Books for children whose parents are divorced

September 1, 1999

Books for children whose parents are divorced

BOOKSHELF

COMPILED BY DEBORAH RIVLIN, MA

THE AUTHOR is Coordinator of the Good Grief Program of Boston MedicalCenter and Director of The Circle, a bereavement support group for childrenand their families.

Children whose parents are separated or divorced have experienced a majorloss. They often feel abandoned, lonely, and bereft. You can help childrencome to terms with this crisis in their lives by recommending books aboutother children who have gone through the same trauma. Learning that theirexperiences are shared by others can help children accept the changes intheir family situation and find new ways to adapt.

Jan Blackstone-Ford and the Ford children: My Parents Are Divorced,Too: A Book for Kids by Kids. New York, Magination, 1998. Writtenby children who want to share their experiences, this book answers difficultquestions about divorce and remarriage. Ages 9­12.

Laurene K. Brown and Marc Brown: Dinosaurs Divorce: A Guide forChanging Families. Boston, Little, Brown and Co., 1986. Small childrenare bewildered when their parents divorce, and a book populated by the dinosaursthey love can help them deal with the difficult questions they must face.Ages 3­7.

Beverly Cleary: Strider. New York, Avon, 1996. Leigh Butlerwill be familiar to Cleary fans as the main character in Dear Mr.Henshaw, Cleary's earlier book on this subject. Leigh is 14 now,beginning high school, and still learning to cope with his parents' divorce.He and his best friend Barry find an abandoned dog and name him Strider.As Leigh matures, he finally begins to accept the change in his family.Ages 9­12.

Paula Danziger: Amber Brown Goes Fourth. New York, Putnam,1995. Amber is just about to start fourth grade. Her best friend, Justin,has moved away, her parents have just divorced, and her mom has a new boyfriend.To find out how Amber copes with the changes in her life, children can readthis and other volumes in the Amber Brown series. Ages 8­12.

Candy Dawson-Boyd: Chevrolet Saturdays. New York, Simonand Schuster, 1993. Joey, a 10-year-old African-American boy, is still upsetabout his parents' divorce. He has to deal with a new stepfather, a teacherwho doesn't like him, and a class bully. Ages 9­12.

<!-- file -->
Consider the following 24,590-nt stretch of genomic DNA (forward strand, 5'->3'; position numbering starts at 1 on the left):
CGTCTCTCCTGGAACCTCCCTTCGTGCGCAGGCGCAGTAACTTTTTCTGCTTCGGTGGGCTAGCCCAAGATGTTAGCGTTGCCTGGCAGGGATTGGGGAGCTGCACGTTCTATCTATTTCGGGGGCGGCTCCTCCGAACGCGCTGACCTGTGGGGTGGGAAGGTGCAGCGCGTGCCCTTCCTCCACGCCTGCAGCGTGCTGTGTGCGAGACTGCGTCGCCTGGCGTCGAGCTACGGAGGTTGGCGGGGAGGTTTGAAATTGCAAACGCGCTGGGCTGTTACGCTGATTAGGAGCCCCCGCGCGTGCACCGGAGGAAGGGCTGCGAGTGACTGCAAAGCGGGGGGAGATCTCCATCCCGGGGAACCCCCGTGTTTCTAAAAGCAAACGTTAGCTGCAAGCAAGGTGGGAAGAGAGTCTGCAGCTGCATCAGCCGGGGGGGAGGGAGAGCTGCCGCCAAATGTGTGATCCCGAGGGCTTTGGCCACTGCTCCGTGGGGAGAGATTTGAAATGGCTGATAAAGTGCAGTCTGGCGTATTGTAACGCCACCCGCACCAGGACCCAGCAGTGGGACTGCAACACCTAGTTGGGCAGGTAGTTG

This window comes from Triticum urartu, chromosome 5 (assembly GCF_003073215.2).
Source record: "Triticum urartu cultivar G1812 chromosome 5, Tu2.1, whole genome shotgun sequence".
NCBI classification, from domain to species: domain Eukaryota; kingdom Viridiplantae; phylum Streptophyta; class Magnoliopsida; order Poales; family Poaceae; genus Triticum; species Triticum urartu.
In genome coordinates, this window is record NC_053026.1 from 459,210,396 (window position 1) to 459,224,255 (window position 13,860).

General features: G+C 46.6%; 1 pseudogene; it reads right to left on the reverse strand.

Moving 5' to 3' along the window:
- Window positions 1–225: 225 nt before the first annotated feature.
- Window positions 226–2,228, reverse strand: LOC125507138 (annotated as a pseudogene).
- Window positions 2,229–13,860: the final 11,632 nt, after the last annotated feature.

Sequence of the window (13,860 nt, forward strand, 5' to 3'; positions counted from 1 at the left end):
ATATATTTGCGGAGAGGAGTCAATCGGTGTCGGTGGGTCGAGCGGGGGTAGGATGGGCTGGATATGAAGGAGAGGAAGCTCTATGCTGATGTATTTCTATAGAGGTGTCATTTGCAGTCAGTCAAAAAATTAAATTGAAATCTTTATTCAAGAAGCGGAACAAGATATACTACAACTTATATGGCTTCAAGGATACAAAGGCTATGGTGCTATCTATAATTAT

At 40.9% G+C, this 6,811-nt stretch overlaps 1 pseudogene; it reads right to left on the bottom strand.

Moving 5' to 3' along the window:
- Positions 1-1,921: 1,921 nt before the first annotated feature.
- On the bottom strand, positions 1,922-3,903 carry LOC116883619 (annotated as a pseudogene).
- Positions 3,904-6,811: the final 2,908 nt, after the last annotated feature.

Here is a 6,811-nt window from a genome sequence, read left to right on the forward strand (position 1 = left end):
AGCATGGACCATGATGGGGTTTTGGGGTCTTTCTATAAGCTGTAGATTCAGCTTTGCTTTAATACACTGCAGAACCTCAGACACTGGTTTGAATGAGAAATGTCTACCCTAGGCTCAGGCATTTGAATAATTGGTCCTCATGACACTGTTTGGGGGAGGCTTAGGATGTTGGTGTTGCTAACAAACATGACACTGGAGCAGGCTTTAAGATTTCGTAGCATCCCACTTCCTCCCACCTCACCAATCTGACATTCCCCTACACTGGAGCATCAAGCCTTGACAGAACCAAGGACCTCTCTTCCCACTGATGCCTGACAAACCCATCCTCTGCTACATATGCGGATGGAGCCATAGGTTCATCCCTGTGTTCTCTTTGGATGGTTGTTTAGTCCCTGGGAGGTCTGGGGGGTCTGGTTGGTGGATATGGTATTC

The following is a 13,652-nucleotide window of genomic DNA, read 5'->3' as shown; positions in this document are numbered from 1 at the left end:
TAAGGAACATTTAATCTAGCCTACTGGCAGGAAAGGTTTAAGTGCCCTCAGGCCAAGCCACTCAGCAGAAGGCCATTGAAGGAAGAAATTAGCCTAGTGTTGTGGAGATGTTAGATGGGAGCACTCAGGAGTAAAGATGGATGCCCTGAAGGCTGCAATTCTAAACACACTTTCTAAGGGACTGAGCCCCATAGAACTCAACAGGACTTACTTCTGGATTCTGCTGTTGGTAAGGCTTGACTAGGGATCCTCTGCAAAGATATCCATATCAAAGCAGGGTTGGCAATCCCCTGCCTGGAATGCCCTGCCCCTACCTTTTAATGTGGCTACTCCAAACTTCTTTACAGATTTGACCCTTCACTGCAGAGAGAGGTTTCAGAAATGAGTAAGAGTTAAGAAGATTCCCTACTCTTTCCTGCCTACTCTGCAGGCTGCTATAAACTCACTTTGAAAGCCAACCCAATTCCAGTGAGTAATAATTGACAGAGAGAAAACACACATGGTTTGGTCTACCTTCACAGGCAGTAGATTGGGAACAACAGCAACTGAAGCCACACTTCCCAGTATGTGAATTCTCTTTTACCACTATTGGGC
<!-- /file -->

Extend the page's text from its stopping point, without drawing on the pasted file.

Vicky Lansky: It's Not Your Fault, Koko Bear. Berkeley,CA, Book Peddlers, 1998. When Koko's parents tell him they're getting divorced,the little bear thinks it's all his fault. He is reassured when his parentstell him he's not to blame and that he will always be loved and taken careof. Every page includes a tip for parents. Ages 3­7.

Fred Rogers: Let's Talk About Divorce. New York, Putnam,1996. Through photographs and easy-to-understand text, Mr. Rogers answersmany of the questions young children have after their parents are divorced.Ages 3­7.

Cornelia Spelman: Mama and Daddy Bear's Divorce. MortonGrove, IL, Albert Whitman, 1998. In this simple story, young children learnabout the things that change and the things that stay the same when parentsget divorced. Ages 3­7.

Zoe, Evan, and Ellen Stern: Divorce Is Not the End of the World.Berkeley, CA, Tricycle Press, 1997. Zoe, 15, her brother Evan, 13, and theirmother talk about the issues they have faced after divorce. They answerchildren's letters about divorce and all the changes that go with it. Ages12 and up.

Alys Swan-Jackson: When Your Parents Split Up... How to Keep YourselfTogether. New York, Price Stern Sloan, 1998. Teens with divorcedparents share advice and answer questions about how their lives have changed,why some marriages fail, and how they deal with their own feelings of responsibilityfor the breakup. The book includes strategies for coping, such as joininga support group, keeping a journal, and creating art works that expressfeelings. Ages 9­13.

Pat Thomas: My Family's Changing. Happauge, NY, Barron'sEducation Series, 1999. Using language young children can understand, theauthor explains what divorce is, why people get divorced, and the differentfeelings children have when their parents don't live together any more.Ages 3­8.

Jean van Leeuwen: Blue Sky, Butterfly. New York, Dial Booksfor Young Readers, 1996. Eleven-year-old Twig is very angry about her parents'separation, furious with her father for leaving and her mother for withdrawingfrom life. Twig turns to her Grandma Ruthie, who sends seeds for Twig andher mother to plant a garden together as they begin to adjust to their newlife. Ages 9­12.

Sharon D. Wyeth: Always My Dad. A young African-Americangirl and her brother rarely see their father. During a summer visit to theirgrandparents' house in the country their father comes to visit. The childrenbuild a store of wonderful memories that will stay with them forever after.Ages 5­8.

Deborah Rivlin. Books for children whose parents are divorced. Contemporary Pediatrics 1999;9:134.